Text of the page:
Hello from USMA!! First New Cadet Contact


10-Year Member
5-Year Member
Mar 29, 2007
Okay, so this is really weird for me, but hey to all from USMA CBT 2007! Probably (at least it should be) the first and only electronic contact any New Cadet will make with the outside world!

Basically, I'm laid up here in the hospital (KACH) with a screwed-up foot; separated two joints and tore a bunch of ligaments on the run-dodge-jump course in the Warrrior's Challenge 9 July. I'm getting surgery tomorrow morning, then recovery time here before they send me home on medical leave until next summer. Man, this sucks!

I was moved to transient barracks this Monday, then this morning packed up all my stuff in my flight bag and some barracks bags (since I'm coming back next summer I have to take EVERYthing home!). They moved me into the hospital, which is actually very nice and comfortable (if anyone ever has to come here, you're in for very good service, no matter how slow it can be!).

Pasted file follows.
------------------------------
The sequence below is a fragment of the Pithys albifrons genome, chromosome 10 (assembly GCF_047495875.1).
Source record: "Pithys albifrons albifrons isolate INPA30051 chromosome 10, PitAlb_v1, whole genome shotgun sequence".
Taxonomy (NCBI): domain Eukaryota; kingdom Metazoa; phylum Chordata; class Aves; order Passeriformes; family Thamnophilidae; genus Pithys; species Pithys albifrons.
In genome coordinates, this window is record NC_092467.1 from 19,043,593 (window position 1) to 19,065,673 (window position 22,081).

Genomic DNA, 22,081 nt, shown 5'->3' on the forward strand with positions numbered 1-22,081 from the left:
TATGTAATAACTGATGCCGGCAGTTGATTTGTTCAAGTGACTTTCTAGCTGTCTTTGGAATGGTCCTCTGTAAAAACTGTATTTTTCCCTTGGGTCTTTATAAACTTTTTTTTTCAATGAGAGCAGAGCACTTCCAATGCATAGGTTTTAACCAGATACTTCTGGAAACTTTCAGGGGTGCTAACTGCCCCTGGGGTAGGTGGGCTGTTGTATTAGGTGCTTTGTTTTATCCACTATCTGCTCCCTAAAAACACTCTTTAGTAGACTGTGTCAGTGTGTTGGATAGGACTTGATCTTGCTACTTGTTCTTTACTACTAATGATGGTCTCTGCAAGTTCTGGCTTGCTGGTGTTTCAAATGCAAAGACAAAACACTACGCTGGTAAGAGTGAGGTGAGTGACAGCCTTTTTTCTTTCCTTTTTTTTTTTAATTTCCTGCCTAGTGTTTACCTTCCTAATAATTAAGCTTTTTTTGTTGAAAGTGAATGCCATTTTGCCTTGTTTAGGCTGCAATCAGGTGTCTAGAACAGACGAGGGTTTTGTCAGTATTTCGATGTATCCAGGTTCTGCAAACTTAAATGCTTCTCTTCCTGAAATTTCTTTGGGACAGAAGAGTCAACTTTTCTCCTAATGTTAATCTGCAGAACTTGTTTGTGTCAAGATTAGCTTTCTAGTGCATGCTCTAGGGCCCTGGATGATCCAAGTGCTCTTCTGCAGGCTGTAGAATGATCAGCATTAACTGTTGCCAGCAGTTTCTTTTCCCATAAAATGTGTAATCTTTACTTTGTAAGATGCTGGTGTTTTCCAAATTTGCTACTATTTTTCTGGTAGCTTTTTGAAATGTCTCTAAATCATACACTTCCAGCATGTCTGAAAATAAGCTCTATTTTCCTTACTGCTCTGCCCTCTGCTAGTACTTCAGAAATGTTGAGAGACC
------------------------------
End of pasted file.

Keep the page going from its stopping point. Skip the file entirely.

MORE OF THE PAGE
My roommate here at KACH is a Buckner injury; he's got his computer here so I've got some Internet access for at least today! Oh, and TV! What a blessing!

Actually, I'd rather be back in the barracks with a good foot, marching through issue points, pushing my way through PT smoke sessions, and sitting through endless briefings in Robinson Auditorium, though. Hospitals aren't fun; transient barracks are awful.

Trans barracks are mainly for people who are resigning; at last count there were about 18 in the barracks when I left, and from what I hear there are at least 26 resignations awaiting approval. I think I was the only one there who was being sent home on medical leave. The attitude there is terrible; there is very little motivation to do anything at all. The cadre running it allow those who are not currently out-processing to spend much of the day sleeping, with some cleaning detail and the occasional trip to the gym, bookstore or C-store.

Meals are in Washington Hall in a secluded corner; they don't want the quitters to "interact" with the others in any way, so as to possibly influence others to quit. I was glad to get out of there quickly.

But enough about the trans barracks. They were torture, end of story. If I can, I will answer any questions anyone has; I can't guarantee I'll get back online after tonight, but from what I hear, the hospital may have a few computers for patient use somewhere that I can use after my surgery. I hear a lot through the New Cadet grapevine (and yes, there actually is a little bit of time for spreading news and gossip through the regiment!). Questions, anyone?